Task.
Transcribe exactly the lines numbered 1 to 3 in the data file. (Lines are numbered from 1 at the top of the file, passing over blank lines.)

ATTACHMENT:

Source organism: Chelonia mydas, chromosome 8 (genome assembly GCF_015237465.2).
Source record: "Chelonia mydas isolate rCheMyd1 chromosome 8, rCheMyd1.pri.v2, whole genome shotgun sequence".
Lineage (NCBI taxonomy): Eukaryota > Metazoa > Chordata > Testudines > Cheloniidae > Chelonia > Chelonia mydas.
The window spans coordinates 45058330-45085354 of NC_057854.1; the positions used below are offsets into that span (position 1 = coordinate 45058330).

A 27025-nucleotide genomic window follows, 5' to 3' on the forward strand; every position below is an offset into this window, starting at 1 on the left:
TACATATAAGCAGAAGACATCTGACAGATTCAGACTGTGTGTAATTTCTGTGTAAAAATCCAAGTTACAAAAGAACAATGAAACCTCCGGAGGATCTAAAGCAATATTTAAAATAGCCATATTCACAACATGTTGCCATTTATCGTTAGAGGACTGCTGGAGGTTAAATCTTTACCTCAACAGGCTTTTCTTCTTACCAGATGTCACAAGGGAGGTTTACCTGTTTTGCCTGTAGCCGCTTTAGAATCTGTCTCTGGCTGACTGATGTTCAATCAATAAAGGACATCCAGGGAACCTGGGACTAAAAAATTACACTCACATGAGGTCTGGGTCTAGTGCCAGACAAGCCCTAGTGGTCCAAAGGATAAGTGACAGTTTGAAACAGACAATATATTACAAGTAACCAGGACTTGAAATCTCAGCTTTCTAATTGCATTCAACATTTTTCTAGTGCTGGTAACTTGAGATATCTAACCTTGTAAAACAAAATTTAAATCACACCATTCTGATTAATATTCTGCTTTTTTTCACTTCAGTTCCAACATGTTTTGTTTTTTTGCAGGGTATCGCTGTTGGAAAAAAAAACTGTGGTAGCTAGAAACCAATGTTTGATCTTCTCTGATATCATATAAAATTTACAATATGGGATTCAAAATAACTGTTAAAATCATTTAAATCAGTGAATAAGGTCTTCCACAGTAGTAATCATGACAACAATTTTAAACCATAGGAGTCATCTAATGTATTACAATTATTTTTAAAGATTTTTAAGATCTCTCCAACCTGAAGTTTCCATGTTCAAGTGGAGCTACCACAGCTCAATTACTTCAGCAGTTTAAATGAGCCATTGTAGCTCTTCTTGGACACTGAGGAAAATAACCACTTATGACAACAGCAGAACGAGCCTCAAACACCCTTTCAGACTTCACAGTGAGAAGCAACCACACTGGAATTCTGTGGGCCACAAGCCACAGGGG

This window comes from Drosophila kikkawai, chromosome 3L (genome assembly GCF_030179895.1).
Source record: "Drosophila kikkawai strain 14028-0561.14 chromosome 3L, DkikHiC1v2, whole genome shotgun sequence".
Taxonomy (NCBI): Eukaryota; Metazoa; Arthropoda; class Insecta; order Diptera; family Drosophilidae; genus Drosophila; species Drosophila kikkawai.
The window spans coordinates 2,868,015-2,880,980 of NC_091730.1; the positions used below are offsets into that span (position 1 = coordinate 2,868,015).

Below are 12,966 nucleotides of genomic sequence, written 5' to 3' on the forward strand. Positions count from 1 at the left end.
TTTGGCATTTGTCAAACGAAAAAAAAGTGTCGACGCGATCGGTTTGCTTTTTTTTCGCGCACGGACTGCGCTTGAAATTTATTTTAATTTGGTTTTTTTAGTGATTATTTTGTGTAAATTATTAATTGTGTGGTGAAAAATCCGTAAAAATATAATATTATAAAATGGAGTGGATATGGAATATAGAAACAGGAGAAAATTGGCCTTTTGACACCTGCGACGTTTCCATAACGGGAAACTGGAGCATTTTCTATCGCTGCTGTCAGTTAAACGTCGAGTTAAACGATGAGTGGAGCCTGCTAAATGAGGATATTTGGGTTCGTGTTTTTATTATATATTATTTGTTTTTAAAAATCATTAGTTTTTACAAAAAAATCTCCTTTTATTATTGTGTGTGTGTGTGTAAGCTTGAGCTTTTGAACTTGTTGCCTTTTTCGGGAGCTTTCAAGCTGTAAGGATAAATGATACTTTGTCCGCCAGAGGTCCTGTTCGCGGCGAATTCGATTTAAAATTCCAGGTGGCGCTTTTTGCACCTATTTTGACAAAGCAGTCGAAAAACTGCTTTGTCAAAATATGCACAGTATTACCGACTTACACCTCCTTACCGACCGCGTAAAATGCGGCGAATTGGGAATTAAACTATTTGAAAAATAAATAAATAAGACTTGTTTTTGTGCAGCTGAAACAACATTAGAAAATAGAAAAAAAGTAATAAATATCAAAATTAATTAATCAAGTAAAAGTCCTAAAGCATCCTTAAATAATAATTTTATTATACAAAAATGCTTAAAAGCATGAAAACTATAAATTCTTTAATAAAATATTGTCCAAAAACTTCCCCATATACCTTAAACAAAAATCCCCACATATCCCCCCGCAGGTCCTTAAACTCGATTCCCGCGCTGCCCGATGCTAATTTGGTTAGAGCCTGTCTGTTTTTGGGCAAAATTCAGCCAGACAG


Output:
Source organism: Chelonia mydas, chromosome 8 (genome assembly GCF_015237465.2).
Source record: "Chelonia mydas isolate rCheMyd1 chromosome 8, rCheMyd1.pri.v2, whole genome shotgun sequence".
Lineage (NCBI taxonomy): Eukaryota > Metazoa > Chordata > Testudines > Cheloniidae > Chelonia > Chelonia mydas.